“Cystic fibrosis is progressive, so right now, Everlie is technically the healthiest she’ll ever be,” Becky said. “It’ll keep eating away at her body. Many people have lung transplants but that only lasts a few years before another is needed.”
A new medication is giving their family and others hope, Becky said. 
“Everlie is on a new medication can Trikafta, which is the first approved medication to treat cystic fibrosis and not the just symptoms. It’s changed life expectancy to the 40s, which is a really big deal.”
Despite challenges, Everlie is active, preferring to see the world as her playground. There are limitations — like not being able to go gym because she gets sick easily — but she makes her own happiness.
“Everlie is a hyperactive little girl,” Becky said. “She has a natural ability and amazing control of her body. She just started doing cartwheels, and we have a trampoline. She is self-motivated, self-taught.”
When the family connected with Make-a-Wish Wisconsin in 2021, Everlie was asked what she might want. Between trips and unlimited possibilities, she chose the gymnastics room, something she and her family could use for years to come.
“We’ll have some great family moments down there and some great family time,” Becky said. “We’re kind of an athletic family. We like to do stuff, so it’ll be a great family resource.”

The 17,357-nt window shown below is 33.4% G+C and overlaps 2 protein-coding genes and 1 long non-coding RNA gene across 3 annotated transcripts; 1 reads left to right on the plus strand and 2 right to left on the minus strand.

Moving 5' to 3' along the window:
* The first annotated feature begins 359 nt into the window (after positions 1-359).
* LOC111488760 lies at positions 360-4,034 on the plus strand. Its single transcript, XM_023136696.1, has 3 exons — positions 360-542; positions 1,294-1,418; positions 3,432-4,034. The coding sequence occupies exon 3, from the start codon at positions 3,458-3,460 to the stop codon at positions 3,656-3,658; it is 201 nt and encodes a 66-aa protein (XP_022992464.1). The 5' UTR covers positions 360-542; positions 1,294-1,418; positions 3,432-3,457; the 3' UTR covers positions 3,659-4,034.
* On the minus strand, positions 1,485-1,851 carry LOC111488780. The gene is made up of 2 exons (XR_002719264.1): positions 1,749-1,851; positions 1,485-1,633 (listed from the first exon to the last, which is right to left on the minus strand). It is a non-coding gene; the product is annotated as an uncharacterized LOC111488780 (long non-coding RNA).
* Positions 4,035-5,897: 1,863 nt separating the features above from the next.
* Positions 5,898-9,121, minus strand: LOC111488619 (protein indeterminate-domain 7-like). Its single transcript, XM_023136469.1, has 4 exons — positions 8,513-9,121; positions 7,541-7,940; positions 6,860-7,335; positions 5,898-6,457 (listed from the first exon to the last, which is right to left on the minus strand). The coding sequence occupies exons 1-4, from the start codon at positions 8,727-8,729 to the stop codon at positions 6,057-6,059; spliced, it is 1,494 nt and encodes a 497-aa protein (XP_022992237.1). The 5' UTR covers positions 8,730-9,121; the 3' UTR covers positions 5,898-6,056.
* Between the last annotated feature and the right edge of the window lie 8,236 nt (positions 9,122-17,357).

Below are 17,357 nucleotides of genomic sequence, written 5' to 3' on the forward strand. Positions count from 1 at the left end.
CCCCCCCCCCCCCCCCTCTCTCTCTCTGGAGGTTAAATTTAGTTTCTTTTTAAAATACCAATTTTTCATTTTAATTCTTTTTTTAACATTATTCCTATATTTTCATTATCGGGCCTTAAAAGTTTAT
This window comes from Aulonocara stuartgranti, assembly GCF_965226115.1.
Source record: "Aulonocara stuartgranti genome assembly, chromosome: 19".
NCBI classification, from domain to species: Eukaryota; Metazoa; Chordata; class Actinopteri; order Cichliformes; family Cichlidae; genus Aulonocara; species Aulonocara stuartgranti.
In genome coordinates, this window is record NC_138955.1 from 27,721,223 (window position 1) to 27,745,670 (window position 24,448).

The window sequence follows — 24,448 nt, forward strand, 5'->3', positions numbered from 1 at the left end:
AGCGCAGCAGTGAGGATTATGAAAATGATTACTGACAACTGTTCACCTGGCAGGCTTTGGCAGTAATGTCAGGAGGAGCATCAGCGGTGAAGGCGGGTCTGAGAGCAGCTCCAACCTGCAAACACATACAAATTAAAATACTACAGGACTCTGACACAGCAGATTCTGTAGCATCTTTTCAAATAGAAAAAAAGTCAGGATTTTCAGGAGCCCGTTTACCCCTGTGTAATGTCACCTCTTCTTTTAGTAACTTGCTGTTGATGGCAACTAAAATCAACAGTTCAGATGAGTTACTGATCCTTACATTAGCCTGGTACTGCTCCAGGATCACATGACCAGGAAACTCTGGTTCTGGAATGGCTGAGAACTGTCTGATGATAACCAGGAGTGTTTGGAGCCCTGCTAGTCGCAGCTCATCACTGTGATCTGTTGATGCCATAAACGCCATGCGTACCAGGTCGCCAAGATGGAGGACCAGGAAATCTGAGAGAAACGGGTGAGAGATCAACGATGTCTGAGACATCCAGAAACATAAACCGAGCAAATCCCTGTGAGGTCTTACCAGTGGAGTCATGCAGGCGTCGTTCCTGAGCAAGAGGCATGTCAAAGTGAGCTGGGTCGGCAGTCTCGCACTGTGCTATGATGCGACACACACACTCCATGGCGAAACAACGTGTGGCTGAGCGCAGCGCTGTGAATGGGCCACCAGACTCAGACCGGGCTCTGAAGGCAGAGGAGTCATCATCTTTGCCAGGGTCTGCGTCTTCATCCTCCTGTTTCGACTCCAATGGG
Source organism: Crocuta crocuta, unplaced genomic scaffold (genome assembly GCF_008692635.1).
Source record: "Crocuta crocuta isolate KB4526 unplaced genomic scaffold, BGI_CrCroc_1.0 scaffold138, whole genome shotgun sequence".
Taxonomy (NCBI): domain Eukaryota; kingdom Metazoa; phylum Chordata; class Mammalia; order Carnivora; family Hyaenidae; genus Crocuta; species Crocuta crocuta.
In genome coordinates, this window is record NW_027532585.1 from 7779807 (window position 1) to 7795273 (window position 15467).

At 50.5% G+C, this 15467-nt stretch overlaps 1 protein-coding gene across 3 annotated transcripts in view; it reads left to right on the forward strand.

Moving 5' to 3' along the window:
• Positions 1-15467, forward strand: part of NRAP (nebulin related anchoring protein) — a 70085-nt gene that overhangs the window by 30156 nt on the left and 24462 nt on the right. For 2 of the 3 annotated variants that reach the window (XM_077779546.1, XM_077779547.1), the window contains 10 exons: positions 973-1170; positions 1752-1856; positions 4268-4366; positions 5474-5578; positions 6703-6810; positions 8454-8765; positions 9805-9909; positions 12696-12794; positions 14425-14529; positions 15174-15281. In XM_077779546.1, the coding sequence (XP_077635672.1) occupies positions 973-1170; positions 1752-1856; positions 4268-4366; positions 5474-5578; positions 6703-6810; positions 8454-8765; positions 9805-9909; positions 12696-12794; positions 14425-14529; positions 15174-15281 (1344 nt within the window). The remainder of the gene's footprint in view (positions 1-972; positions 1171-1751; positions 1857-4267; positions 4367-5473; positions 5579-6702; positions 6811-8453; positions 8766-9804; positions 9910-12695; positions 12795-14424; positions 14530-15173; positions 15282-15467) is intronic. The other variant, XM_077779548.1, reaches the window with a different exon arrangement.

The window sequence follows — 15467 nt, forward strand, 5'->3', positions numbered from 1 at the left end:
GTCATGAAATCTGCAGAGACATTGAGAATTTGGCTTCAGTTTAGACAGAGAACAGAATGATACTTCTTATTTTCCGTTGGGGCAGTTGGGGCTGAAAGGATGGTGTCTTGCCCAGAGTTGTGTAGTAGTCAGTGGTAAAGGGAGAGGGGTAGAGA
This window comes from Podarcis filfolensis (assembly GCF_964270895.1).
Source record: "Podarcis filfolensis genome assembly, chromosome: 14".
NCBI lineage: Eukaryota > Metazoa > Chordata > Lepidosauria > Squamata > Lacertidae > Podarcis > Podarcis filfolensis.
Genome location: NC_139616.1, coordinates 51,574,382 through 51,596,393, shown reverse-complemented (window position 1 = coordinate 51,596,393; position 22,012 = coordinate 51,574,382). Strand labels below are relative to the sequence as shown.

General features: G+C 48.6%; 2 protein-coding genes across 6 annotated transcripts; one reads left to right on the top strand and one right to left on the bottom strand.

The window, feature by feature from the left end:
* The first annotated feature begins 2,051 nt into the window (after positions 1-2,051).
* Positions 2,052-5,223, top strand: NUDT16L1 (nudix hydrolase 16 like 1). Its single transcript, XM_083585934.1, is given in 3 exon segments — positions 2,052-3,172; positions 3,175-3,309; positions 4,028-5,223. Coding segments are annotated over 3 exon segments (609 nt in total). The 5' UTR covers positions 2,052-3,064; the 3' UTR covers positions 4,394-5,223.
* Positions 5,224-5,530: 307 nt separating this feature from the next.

Once the wish was decided, Becky and Josh sketched a rough design of what they thought Everlie would love. There was some input from the kids, but Everlie mostly wanted it to be a surprise.
From there, the family was put in touch with Riley Contruction of Waukesha in March. The company’s president, Ben Kossow, had heard through the Associated General Contractors of Wisconsinthat Make-a-Wish was looking for contractors to help with projects.
When one popped up in their own backyard, Kossow reached out to his team, who jumped at the chance to make a dream come true.
“We do big, industrial projects and build hospitals; we’ve never done anything like this,” Kossow said. “Our carpenters responded immediately and went to meet the family.”
Pandemic-related shipping delays pushed the project back a bit, but once all the materials were in, the team got to work. Over a two-week period, a group of four would come during and sometimes after work to put the project together. Jobs included painting the walls, building a fort and a foam pit and ensuring all equipment — like the rock wall and monkey bars — were safe and tested.